A couple of days ago I released a free little typing web game called Mavis Bacon Teaches Typing. Give it a try – it only takes a minute or two to play.
I’m very pleased with how this turned out – much happier than I have been with a game for a while, so that’s built up my confidence a bit. I did hit a wall as usual, and almost released it without the food flying everywhere, but I’m really glad that I did, as it makes a huge difference to the feel of the game. I guess the lesson there is that silly little details and effects matter a lot. There’s a great talk about this called Juice It or Lose It, which I highly recommend to anyone making a game – it’s embedded below.
Meanwhile, I’ve mostly rewritten the rendering code for Impressionable to use OpenGL. Quite a lot of work, but it’ll be much faster, and allow things like zooming in and out, and special effects via shaders at some point. It’ll also mean way less fuss if and when I start working in 3D.
So, I’ve just released the farming game I’ve been working on this month, Potato Farming Manager 2000. It’s completely free, so go give it a play if you’re interested! The rest of this post is a bit of a post-mortem.
Firstly, a month of part-time work is not nearly long enough for a tycoon game. My original plans were for something more SimFarm-like, with a variety of crops, seasonal and weather effects, simulation of soil quality and humidity, and random events that you’d have to deal with. What I’ve ended-up releasing is an almost-arcade game about clicking on fields. Even when I’d decided on making it a less serious game, I still had plans for production chains which got cut. It wasn’t supposed to be a one-month game, but the lure of 1GAM and a lack of any other ideas for a quick game to make persuaded me to polish it up as best I could and release it.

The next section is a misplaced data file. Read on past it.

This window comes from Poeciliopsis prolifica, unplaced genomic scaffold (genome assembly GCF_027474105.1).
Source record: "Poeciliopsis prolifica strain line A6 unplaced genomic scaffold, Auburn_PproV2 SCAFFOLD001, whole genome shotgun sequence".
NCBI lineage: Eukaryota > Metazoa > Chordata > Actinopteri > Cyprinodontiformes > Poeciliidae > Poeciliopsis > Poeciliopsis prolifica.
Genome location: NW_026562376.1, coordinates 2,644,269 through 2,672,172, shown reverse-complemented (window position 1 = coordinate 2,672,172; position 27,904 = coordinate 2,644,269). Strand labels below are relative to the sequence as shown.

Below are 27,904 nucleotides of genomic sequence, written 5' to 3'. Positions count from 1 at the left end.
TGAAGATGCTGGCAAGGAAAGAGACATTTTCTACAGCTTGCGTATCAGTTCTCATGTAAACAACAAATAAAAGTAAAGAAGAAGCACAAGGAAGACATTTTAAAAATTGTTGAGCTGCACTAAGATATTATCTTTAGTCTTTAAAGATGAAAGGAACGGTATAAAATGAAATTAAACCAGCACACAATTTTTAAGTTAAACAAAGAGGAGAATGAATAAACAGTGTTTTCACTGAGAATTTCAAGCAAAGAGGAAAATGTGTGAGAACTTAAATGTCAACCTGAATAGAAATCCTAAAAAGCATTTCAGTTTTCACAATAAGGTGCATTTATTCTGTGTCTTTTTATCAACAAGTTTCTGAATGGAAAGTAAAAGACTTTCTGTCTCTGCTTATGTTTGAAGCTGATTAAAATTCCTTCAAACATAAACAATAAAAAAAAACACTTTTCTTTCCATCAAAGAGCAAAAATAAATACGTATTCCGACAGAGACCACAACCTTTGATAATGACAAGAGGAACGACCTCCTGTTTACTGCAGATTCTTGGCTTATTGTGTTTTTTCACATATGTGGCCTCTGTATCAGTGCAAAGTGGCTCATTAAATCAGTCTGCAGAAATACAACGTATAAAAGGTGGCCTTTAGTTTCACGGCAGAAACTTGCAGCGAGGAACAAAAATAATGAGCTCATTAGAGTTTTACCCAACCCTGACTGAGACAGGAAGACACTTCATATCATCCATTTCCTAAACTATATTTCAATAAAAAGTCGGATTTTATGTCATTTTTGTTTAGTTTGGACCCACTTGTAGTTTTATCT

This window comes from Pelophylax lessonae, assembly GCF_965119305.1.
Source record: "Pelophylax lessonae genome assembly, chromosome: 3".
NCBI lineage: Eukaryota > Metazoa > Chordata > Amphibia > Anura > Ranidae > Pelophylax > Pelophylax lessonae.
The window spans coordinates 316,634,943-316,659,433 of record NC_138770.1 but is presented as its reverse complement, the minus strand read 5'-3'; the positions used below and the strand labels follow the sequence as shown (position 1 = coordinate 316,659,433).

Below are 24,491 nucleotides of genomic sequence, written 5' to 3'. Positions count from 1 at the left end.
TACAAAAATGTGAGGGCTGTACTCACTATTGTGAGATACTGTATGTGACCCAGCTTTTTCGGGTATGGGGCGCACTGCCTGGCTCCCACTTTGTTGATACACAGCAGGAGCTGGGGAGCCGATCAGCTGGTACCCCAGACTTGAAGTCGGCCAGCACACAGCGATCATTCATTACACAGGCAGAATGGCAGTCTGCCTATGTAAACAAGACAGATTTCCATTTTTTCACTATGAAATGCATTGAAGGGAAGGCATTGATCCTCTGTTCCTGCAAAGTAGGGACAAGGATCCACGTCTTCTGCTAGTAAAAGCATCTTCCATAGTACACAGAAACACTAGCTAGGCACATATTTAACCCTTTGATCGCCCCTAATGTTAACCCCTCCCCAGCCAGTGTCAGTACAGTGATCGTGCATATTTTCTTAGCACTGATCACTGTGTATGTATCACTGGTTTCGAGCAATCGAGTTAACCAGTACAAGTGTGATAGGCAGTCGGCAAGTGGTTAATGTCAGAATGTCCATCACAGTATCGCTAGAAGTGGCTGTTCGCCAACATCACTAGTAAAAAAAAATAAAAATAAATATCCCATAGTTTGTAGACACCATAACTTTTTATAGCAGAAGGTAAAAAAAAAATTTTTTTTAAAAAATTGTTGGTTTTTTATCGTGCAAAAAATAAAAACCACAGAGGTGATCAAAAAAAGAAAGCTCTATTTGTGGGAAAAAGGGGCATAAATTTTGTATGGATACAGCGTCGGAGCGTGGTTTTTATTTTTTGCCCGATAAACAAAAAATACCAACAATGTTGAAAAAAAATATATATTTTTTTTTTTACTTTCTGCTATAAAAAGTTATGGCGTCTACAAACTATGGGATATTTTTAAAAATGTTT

The main goal in making the farming game was to give me some direction in making Impressionable, and that has been a success. I really need to write a proper renderer, a proper memory allocation system, a sound system, path-finding, some replacement for the mess of GUI code I have currently… A lot basically! It’s also shown me that writing C really isn’t so unpleasant.
As for what’s next, I’m not sure. The plan for Impressionable is still to make small, progressively more complicated games, but a month for each is absolutely too short, so for the next I’ll be aiming for 2-3 months. As for what game that will be, I have a few ideas lined-up: either a proper farming game like I originally planned, ‘fantasy tavern tycoon’, or ‘bridge constructor but you build castles to defend against invaders’. Or something else maybe! Whatever seems to be the simplest.
This week I’ve finished implementing farm workers, apart from a couple of bugs. After hiring them, they’ll pick a job from what currently needs to be done: planting, harvesting, or carrying potatoes to the nearest barn. They’re the first thing to be animated, too. I’ve been quite enjoying watching them dash about to do my bidding!
Then next task is going to be writing a proper renderer. You can see above that there’s no depth sorting yet, but what you can’t see is that the game lets you zoom, but zooming produces a horrible blurry mess with gaps between tiles. Switching from SDL’s built-in renderer to a full OpenGL one will allow me to fix these things more easily, and generally make life easier.
As for Quick Quote, I’ve started on the redesign work by replacing the slightly-awkward main menu with a navigation drawer, shown above. That’s only the start, but I think it already makes a big difference, both in terms of appearance and it being much easier to switch between screens.